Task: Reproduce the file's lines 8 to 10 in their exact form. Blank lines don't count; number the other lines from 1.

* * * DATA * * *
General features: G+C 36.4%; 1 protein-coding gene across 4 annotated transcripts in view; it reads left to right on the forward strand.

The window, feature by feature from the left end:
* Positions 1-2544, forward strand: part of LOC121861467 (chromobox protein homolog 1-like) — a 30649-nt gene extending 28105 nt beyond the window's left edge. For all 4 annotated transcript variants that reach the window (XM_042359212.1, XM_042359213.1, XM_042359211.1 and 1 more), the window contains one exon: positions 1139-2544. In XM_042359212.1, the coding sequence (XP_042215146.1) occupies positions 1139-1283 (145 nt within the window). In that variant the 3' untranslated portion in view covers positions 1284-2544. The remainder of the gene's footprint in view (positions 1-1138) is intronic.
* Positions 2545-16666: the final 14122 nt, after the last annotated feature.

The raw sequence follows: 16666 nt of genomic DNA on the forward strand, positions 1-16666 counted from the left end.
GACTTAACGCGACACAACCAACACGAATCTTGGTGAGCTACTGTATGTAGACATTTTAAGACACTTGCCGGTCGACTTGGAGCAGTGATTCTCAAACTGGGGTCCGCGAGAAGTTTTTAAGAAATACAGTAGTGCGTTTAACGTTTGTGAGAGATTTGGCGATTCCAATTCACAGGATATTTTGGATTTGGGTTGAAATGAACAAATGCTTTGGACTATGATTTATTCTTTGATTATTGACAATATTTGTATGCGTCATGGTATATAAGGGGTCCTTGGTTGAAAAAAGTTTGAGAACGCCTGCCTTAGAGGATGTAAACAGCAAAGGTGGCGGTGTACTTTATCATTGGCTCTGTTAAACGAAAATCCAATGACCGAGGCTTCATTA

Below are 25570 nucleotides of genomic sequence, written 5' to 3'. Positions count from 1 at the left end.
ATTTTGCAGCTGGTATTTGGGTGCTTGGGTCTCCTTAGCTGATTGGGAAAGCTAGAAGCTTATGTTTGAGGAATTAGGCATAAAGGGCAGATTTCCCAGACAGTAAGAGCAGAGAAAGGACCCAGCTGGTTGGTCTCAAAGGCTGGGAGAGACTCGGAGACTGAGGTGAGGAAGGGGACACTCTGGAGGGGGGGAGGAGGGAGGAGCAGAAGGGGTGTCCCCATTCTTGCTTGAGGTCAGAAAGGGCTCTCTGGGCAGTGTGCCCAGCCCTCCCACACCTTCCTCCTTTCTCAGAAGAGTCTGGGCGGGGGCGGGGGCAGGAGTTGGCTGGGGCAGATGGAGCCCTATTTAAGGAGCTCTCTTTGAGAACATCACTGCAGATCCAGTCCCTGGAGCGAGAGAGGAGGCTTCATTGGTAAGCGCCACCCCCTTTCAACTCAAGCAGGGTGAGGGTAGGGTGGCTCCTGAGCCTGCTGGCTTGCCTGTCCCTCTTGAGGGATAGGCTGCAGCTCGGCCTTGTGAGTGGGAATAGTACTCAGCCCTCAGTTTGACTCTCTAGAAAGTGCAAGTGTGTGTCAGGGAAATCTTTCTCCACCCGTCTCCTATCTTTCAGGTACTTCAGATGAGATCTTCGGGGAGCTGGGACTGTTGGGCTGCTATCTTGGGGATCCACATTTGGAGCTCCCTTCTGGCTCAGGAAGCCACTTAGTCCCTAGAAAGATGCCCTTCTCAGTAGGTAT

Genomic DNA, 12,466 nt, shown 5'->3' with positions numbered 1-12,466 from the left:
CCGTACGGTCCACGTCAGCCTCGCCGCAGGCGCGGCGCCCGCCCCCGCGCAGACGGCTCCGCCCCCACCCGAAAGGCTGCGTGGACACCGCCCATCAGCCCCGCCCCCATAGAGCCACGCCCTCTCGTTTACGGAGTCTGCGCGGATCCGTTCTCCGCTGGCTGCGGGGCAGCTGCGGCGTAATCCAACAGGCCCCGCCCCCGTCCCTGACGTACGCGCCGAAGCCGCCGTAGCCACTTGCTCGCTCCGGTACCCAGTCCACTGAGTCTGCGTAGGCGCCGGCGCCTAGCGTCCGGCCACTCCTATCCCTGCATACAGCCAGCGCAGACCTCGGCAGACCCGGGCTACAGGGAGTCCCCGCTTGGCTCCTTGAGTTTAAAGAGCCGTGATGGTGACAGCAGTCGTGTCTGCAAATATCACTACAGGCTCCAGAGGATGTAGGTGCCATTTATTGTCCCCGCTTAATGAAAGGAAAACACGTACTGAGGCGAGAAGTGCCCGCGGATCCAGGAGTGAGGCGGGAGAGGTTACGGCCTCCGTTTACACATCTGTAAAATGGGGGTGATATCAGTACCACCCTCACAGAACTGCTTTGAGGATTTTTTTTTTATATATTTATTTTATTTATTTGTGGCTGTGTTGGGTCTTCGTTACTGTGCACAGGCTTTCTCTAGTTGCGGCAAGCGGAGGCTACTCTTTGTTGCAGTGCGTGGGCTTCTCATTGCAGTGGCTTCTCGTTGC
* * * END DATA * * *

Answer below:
ATTTTGCAGCTGGTATTTGGGTGCTTGGGTCTCCTTAGCTGATTGGGAAAGCTAGAAGCTTATGTTTGAGGAATTAGGCATAAAGGGCAGATTTCCCAGACAGTAAGAGCAGAGAAAGGACCCAGCTGGTTGGTCTCAAAGGCTGGGAGAGACTCGGAGACTGAGGTGAGGAAGGGGACACTCTGGAGGGGGGGAGGAGGGAGGAGCAGAAGGGGTGTCCCCATTCTTGCTTGAGGTCAGAAAGGGCTCTCTGGGCAGTGTGCCCAGCCCTCCCACACCTTCCTCCTTTCTCAGAAGAGTCTGGGCGGGGGCGGGGGCAGGAGTTGGCTGGGGCAGATGGAGCCCTATTTAAGGAGCTCTCTTTGAGAACATCACTGCAGATCCAGTCCCTGGAGCGAGAGAGGAGGCTTCATTGGTAAGCGCCACCCCCTTTCAACTCAAGCAGGGTGAGGGTAGGGTGGCTCCTGAGCCTGCTGGCTTGCCTGTCCCTCTTGAGGGATAGGCTGCAGCTCGGCCTTGTGAGTGGGAATAGTACTCAGCCCTCAGTTTGACTCTCTAGAAAGTGCAAGTGTGTGTCAGGGAAATCTTTCTCCACCCGTCTCCTATCTTTCAGGTACTTCAGATGAGATCTTCGGGGAGCTGGGACTGTTGGGCTGCTATCTTGGGGATCCACATTTGGAGCTCCCTTCTGGCTCAGGAAGCCACTTAGTCCCTAGAAAGATGCCCTTCTCAGTAGGTAT

Genomic DNA, 12,466 nt, shown 5'->3' with positions numbered 1-12,466 from the left:
CCGTACGGTCCACGTCAGCCTCGCCGCAGGCGCGGCGCCCGCCCCCGCGCAGACGGCTCCGCCCCCACCCGAAAGGCTGCGTGGACACCGCCCATCAGCCCCGCCCCCATAGAGCCACGCCCTCTCGTTTACGGAGTCTGCGCGGATCCGTTCTCCGCTGGCTGCGGGGCAGCTGCGGCGTAATCCAACAGGCCCCGCCCCCGTCCCTGACGTACGCGCCGAAGCCGCCGTAGCCACTTGCTCGCTCCGGTACCCAGTCCACTGAGTCTGCGTAGGCGCCGGCGCCTAGCGTCCGGCCACTCCTATCCCTGCATACAGCCAGCGCAGACCTCGGCAGACCCGGGCTACAGGGAGTCCCCGCTTGGCTCCTTGAGTTTAAAGAGCCGTGATGGTGACAGCAGTCGTGTCTGCAAATATCACTACAGGCTCCAGAGGATGTAGGTGCCATTTATTGTCCCCGCTTAATGAAAGGAAAACACGTACTGAGGCGAGAAGTGCCCGCGGATCCAGGAGTGAGGCGGGAGAGGTTACGGCCTCCGTTTACACATCTGTAAAATGGGGGTGATATCAGTACCACCCTCACAGAACTGCTTTGAGGATTTTTTTTTTATATATTTATTTTATTTATTTGTGGCTGTGTTGGGTCTTCGTTACTGTGCACAGGCTTTCTCTAGTTGCGGCAAGCGGAGGCTACTCTTTGTTGCAGTGCGTGGGCTTCTCATTGCAGTGGCTTCTCGTTGC